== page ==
But the aftermath concerns me here, the ways in which people helped one another, and especially the fate of two unlikely candidates for fame and the rebirth of hope. Does anyone remember Owen and Mzee? I think of them often. Here’s what I wrote the following year:
The tsunami in December, 2004 caused many deaths, many upheavals, untold sorrow. Because the organisms of Earth are adaptable, we began once more to put pieces back together, to fashion new pieces for the missing ones — the ones who vanished in the wave and would never return.
In the midst of the chaos, death, and subsequent corruption that followed one of the world’s horrible tragedies, a few redeeming stories emerged. For me, last year, it was a love story. A genuine willingness to make the best of things and to connect with another in a way that brought satisfaction to both.
Owen was a baby hippo who’d been orphaned in the tsunami. Mzee was a 100-year-old tortoise who’d seen it all:
A baby hippo rescued after floods in Kenya last week has befriended a 100-year-old tortoise in Kenya.
The one-year-old hippo calf christened Owen was found alone and dehydrated by wildlife rangers near the Indian Ocean.
He was placed in an enclosure at a wildlife sanctuary in the coastal city of Mombasa and befriended a male tortoise of a similar colour. According to a park official, “they sleep together, eat together and have become inseparable.”
The hippo follows the tortoise around and licks his face.
The tortoise is named Mzee, which is Swahili for old man.
As I said at the time, “Owen did more than merely ‘befriend’ Mzee. He adopted Mzee as his mother. The tortoise was less than delighted with the idea of motherhood at his stage in life — confirmed bachelorhood — but Owen, that resilient baby hippopotamus, persisted in his attentions towards Mzee.”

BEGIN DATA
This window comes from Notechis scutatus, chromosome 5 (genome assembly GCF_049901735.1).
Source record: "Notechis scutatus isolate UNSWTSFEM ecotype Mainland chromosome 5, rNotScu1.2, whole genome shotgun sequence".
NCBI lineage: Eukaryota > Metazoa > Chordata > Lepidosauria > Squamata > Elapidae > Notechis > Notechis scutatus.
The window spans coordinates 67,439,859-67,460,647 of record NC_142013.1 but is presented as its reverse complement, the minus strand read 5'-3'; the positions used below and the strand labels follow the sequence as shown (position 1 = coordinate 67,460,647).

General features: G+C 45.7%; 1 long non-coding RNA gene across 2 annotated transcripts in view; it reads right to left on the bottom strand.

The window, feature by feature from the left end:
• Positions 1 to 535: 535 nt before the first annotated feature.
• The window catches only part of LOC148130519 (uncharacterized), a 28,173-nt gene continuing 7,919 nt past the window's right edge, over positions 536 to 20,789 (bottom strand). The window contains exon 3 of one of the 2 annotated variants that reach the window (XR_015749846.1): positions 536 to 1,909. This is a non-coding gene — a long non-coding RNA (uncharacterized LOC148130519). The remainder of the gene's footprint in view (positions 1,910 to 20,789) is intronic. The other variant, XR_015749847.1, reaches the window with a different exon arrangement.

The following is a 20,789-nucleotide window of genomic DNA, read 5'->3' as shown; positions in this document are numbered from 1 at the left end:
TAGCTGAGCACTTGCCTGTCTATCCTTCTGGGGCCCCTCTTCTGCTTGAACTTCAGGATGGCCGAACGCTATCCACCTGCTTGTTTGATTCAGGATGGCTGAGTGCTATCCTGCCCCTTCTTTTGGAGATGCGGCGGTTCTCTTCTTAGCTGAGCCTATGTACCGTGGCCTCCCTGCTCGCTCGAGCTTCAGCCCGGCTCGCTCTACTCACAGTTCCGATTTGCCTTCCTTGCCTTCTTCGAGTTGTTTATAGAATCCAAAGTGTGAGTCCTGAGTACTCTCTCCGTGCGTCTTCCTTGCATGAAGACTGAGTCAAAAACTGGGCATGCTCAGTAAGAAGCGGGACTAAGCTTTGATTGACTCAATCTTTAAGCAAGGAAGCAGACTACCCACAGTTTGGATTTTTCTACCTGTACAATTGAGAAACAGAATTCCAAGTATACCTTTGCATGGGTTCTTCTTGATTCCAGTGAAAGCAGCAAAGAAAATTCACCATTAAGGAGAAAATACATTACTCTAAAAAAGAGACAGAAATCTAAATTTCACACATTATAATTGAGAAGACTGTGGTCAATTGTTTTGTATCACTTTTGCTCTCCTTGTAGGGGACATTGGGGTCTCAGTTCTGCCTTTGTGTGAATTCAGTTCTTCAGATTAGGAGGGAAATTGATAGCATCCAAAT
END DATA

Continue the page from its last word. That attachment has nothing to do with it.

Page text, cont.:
Five years later, this story is still a beacon to me. The way Owen persisted in his attentions, the way Mzee gradually became a parent of sorts to Owen. It was the best they could do in their blasted world, and their keepers permitted the rest of the world to see how they managed. For a long time, pilgrimages to see the unlikely pair continued.
That defines relationship for me. The community which appeared to cheer them on and the resilience of both spoke to an eternal human need: connection. As I said at the time, the world is full of mystery and magic, and the greatest magic of all is mysterious love.
We have deep bonds of affection for all those who keep Gates of Vienna going. Not one of you is taken for granted. We know how perilous are the times, how tenuous the connections. But like Owen and Mzee, we will persist day to day, rejoicing and sorrowing together and ignoring the differences in order to build our extraordinary community.
Thanks to you all, Breivik does not win.
Our donors during the Autumn Fundraiser came from the following places:
California, Connecticut, Delaware, Florida, Georgia, Illinois, Indiana, Iowa, Maryland, Massachusetts, Minnesota, Mississippi, New Jersey, New York, Ohio, Oklahoma, Pennsylvania, South Carolina, Texas, Virginia, and West Virginia
Australia, Belgium, Croatia, Denmark, Ireland, Israel, Luxembourg, the Netherlands, Norway, Slovakia, Sweden, and the UK
Gratias plena, y’all.